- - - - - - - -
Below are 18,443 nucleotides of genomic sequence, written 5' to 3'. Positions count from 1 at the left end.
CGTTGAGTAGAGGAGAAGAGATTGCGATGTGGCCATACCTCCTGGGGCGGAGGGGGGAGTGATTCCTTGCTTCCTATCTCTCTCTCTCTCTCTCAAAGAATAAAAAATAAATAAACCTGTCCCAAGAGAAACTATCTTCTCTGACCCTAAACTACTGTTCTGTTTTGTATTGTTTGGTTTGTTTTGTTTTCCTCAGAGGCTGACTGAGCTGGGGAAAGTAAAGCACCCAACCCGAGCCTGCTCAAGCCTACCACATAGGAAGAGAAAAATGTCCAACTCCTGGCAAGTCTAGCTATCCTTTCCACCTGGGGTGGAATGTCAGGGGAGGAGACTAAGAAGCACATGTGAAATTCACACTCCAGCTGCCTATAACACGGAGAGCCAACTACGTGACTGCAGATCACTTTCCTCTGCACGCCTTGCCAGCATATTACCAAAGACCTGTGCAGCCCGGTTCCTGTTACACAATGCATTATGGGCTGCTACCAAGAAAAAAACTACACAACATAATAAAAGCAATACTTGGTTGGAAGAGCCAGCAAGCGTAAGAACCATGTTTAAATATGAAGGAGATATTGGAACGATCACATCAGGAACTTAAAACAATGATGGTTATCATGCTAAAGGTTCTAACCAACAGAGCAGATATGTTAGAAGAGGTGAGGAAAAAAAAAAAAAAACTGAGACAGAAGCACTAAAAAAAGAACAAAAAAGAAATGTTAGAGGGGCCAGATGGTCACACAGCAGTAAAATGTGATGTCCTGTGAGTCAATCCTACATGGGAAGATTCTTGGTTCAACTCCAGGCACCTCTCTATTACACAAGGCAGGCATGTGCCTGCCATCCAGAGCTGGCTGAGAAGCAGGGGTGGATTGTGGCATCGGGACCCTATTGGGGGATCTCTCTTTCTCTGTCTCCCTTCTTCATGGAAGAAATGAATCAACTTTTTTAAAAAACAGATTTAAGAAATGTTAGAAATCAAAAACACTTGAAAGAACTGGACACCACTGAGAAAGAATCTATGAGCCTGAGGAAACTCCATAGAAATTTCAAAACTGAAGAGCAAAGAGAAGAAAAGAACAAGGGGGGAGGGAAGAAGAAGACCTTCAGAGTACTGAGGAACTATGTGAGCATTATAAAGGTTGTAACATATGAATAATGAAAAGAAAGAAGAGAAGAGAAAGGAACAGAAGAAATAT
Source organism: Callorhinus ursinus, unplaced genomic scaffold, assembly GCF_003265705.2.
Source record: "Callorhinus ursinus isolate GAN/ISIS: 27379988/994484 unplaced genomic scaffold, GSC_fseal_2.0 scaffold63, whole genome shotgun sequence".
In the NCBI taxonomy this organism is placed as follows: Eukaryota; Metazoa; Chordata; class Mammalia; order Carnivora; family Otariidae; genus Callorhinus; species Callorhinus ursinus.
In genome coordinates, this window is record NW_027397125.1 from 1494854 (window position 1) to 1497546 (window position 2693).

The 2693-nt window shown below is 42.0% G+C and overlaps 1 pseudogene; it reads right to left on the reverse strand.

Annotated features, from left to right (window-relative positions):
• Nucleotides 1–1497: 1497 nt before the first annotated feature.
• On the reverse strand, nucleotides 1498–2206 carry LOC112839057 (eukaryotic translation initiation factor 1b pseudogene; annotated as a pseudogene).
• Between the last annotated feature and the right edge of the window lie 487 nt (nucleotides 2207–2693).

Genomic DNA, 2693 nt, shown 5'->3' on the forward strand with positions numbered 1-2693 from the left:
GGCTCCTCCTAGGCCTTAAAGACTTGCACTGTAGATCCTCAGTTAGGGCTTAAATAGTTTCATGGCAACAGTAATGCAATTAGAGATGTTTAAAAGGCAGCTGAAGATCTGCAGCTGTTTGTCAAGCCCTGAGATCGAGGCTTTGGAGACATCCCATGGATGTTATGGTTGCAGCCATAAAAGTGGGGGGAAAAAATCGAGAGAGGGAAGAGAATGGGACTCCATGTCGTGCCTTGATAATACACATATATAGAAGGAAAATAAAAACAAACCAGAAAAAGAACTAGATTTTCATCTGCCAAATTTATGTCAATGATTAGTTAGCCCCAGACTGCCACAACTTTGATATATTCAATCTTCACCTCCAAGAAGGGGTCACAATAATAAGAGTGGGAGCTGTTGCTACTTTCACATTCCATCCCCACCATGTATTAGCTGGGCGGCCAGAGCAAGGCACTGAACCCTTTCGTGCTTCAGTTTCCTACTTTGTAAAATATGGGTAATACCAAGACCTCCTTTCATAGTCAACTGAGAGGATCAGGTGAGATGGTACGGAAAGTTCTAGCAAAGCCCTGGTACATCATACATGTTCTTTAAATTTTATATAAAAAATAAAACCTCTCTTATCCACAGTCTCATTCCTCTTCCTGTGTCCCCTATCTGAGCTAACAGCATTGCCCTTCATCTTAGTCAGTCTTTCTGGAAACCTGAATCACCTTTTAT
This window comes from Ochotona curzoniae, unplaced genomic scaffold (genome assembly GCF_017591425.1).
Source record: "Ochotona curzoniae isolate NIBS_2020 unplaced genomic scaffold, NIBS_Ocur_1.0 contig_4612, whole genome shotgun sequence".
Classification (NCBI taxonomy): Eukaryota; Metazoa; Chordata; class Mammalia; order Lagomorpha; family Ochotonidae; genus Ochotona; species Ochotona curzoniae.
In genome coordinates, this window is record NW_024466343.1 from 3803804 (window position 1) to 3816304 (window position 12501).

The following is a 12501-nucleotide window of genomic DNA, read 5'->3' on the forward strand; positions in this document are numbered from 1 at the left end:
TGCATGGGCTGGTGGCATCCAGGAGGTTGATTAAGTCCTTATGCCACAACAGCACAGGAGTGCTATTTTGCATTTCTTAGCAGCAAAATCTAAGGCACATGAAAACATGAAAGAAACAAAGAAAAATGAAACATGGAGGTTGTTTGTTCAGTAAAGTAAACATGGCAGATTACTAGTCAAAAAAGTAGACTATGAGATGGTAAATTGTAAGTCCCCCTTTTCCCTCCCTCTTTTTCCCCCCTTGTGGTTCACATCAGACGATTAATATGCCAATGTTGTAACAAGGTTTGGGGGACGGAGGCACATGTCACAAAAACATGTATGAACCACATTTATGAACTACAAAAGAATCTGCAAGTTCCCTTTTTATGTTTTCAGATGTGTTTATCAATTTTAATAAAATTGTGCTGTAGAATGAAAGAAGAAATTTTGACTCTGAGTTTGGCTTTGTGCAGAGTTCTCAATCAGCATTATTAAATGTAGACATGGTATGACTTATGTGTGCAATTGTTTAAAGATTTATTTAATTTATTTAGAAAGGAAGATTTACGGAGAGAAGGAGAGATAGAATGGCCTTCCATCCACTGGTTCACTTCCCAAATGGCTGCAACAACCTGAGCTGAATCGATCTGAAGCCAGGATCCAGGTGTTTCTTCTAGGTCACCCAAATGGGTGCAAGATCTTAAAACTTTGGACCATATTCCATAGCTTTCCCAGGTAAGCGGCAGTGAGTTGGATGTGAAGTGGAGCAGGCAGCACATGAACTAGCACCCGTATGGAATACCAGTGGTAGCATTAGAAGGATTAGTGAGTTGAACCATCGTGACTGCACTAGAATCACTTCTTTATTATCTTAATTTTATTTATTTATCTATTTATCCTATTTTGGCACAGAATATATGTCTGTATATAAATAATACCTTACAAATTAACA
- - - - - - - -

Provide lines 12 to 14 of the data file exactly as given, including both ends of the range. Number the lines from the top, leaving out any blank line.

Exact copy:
Genomic DNA, 2693 nt, shown 5'->3' on the forward strand with positions numbered 1-2693 from the left:
GGCTCCTCCTAGGCCTTAAAGACTTGCACTGTAGATCCTCAGTTAGGGCTTAAATAGTTTCATGGCAACAGTAATGCAATTAGAGATGTTTAAAAGGCAGCTGAAGATCTGCAGCTGTTTGTCAAGCCCTGAGATCGAGGCTTTGGAGACATCCCATGGATGTTATGGTTGCAGCCATAAAAGTGGGGGGAAAAAATCGAGAGAGGGAAGAGAATGGGACTCCATGTCGTGCCTTGATAATACACATATATAGAAGGAAAATAAAAACAAACCAGAAAAAGAACTAGATTTTCATCTGCCAAATTTATGTCAATGATTAGTTAGCCCCAGACTGCCACAACTTTGATATATTCAATCTTCACCTCCAAGAAGGGGTCACAATAATAAGAGTGGGAGCTGTTGCTACTTTCACATTCCATCCCCACCATGTATTAGCTGGGCGGCCAGAGCAAGGCACTGAACCCTTTCGTGCTTCAGTTTCCTACTTTGTAAAATATGGGTAATACCAAGACCTCCTTTCATAGTCAACTGAGAGGATCAGGTGAGATGGTACGGAAAGTTCTAGCAAAGCCCTGGTACATCATACATGTTCTTTAAATTTTATATAAAAAATAAAACCTCTCTTATCCACAGTCTCATTCCTCTTCCTGTGTCCCCTATCTGAGCTAACAGCATTGCCCTTCATCTTAGTCAGTCTTTCTGGAAACCTGAATCACCTTTTAT
This window comes from Ochotona curzoniae, unplaced genomic scaffold (genome assembly GCF_017591425.1).